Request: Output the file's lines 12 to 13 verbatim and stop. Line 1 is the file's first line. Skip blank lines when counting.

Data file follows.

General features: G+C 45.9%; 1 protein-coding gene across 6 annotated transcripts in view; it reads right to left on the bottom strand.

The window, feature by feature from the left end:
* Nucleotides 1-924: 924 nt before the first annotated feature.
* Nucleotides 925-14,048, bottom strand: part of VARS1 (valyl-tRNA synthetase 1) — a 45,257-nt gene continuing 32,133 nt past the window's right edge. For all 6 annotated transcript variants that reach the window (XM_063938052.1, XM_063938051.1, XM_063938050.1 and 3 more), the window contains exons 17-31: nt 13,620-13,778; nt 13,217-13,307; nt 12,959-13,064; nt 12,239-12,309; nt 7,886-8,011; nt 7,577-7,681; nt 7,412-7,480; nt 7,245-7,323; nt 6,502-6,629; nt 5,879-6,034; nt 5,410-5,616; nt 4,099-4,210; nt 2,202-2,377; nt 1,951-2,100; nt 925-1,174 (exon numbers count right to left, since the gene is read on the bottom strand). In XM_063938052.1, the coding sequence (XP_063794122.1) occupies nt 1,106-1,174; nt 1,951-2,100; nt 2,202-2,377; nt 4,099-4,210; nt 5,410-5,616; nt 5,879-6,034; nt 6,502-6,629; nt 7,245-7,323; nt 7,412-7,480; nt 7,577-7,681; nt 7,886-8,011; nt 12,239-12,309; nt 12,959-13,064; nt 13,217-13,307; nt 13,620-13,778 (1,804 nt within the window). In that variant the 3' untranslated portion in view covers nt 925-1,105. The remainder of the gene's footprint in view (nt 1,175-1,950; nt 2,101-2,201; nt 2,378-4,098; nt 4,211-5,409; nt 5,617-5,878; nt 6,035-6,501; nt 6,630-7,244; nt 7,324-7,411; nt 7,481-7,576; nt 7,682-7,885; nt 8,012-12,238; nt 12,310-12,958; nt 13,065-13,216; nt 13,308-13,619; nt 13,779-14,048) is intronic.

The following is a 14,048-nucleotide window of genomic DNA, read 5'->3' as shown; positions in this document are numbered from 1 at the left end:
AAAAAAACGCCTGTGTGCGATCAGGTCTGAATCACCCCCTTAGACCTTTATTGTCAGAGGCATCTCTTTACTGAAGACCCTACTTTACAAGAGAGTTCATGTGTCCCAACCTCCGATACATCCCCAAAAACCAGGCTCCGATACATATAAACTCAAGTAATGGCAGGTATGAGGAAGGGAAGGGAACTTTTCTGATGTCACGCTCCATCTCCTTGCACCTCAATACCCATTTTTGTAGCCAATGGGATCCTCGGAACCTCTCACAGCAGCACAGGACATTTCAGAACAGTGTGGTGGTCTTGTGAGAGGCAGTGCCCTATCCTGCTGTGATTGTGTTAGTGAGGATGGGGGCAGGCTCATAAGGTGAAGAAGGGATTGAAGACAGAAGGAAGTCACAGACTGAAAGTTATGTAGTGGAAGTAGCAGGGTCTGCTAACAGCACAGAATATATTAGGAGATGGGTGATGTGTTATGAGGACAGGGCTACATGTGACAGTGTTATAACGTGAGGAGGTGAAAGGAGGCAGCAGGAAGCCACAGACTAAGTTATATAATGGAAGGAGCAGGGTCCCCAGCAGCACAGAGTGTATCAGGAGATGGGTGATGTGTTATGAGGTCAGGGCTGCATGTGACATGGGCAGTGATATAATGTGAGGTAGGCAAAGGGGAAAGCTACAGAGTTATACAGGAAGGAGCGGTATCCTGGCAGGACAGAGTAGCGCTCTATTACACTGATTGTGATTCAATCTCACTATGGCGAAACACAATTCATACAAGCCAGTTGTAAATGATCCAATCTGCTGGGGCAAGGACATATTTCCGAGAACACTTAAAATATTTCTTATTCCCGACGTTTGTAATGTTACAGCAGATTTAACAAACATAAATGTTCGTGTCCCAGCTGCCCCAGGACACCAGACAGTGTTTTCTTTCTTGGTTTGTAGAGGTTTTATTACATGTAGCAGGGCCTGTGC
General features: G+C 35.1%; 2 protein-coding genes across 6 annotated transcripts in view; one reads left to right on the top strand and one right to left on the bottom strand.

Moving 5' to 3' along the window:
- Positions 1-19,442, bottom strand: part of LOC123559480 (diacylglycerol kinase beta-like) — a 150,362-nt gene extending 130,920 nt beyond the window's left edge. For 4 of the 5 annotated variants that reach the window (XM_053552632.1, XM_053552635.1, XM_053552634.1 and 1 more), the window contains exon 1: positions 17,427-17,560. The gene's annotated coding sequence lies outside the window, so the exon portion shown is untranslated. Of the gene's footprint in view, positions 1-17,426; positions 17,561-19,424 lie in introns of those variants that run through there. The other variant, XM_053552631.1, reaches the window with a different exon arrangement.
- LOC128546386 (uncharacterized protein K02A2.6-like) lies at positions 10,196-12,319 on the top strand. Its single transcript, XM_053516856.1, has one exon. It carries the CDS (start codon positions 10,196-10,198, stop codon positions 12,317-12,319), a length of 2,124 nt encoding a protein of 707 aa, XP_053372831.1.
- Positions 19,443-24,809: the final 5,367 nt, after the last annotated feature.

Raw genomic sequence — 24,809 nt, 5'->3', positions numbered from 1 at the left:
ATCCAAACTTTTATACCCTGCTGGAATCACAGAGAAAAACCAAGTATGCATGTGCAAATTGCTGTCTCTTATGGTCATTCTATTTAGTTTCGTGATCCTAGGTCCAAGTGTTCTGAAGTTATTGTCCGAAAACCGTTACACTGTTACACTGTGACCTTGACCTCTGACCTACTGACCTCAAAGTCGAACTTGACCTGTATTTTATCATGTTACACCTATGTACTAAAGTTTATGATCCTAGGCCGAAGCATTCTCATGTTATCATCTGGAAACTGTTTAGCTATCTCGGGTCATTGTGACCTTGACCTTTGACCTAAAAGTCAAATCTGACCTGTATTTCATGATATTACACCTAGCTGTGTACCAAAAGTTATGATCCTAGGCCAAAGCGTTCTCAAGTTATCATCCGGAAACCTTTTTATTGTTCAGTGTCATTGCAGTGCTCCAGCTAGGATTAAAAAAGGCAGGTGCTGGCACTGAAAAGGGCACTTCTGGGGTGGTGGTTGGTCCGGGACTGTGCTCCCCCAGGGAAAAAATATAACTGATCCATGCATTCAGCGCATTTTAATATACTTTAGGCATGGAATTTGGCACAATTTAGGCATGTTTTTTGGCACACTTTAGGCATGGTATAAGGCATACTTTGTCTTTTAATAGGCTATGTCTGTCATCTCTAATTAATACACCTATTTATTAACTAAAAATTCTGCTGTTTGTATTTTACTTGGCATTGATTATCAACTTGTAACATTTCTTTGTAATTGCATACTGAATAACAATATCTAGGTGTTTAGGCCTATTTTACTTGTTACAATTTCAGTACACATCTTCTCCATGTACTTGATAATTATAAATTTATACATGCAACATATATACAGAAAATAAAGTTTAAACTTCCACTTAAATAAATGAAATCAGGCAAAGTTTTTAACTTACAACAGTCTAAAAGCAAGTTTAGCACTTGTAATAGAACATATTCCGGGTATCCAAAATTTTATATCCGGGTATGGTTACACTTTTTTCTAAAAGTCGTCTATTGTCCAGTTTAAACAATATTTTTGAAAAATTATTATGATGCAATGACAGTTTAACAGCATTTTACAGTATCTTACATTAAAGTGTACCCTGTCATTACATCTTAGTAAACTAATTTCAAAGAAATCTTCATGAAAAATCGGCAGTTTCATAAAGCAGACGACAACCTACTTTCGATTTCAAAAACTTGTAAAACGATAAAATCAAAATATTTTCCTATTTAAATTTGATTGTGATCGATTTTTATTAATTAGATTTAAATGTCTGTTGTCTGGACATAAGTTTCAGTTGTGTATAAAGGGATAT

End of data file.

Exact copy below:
Raw genomic sequence — 24,809 nt, 5'->3', positions numbered from 1 at the left:
ATCCAAACTTTTATACCCTGCTGGAATCACAGAGAAAAACCAAGTATGCATGTGCAAATTGCTGTCTCTTATGGTCATTCTATTTAGTTTCGTGATCCTAGGTCCAAGTGTTCTGAAGTTATTGTCCGAAAACCGTTACACTGTTACACTGTGACCTTGACCTCTGACCTACTGACCTCAAAGTCGAACTTGACCTGTATTTTATCATGTTACACCTATGTACTAAAGTTTATGATCCTAGGCCGAAGCATTCTCATGTTATCATCTGGAAACTGTTTAGCTATCTCGGGTCATTGTGACCTTGACCTTTGACCTAAAAGTCAAATCTGACCTGTATTTCATGATATTACACCTAGCTGTGTACCAAAAGTTATGATCCTAGGCCAAAGCGTTCTCAAGTTATCATCCGGAAACCTTTTTATTGTTCAGTGTCATTGCAGTGCTCCAGCTAGGATTAAAAAAGGCAGGTGCTGGCACTGAAAAGGGCACTTCTGGGGTGGTGGTTGGTCCGGGACTGTGCTCCCCCAGGGAAAAAATATAACTGATCCATGCATTCAGCGCATTTTAATATACTTTAGGCATGGAATTTGGCACAATTTAGGCATGTTTTTTGGCACACTTTAGGCATGGTATAAGGCATACTTTGTCTTTTAATAGGCTATGTCTGTCATCTCTAATTAATACACCTATTTATTAACTAAAAATTCTGCTGTTTGTATTTTACTTGGCATTGATTATCAACTTGTAACATTTCTTTGTAATTGCATACTGAATAACAATATCTAGGTGTTTAGGCCTATTTTACTTGTTACAATTTCAGTACACATCTTCTCCATGTACTTGATAATTATAAATTTATACATGCAACATATATACAGAAAATAAAGTTTAAACTTCCACTTAAATAAATGAAATCAGGCAAAGTTTTTAACTTACAACAGTCTAAAAGCAAGTTTAGCACTTGTAATAGAACATATTCCGGGTATCCAAAATTTTATATCCGGGTATGGTTACACTTTTTTCTAAAAGTCGTCTATTGTCCAGTTTAAACAATATTTTTGAAAAATTATTATGATGCAATGACAGTTTAACAGCATTTTACAGTATCTTACATTAAAGTGTACCCTGTCATTACATCTTAGTAAACTAATTTCAAAGAAATCTTCATGAAAAATCGGCAGTTTCATAAAGCAGACGACAACCTACTTTCGATTTCAAAAACTTGTAAAACGATAAAATCAAAATATTTTCCTATTTAAATTTGATTGTGATCGATTTTTATTAATTAGATTTAAATGTCTGTTGTCTGGACATAAGTTTCAGTTGTGTATAAAGGGATAT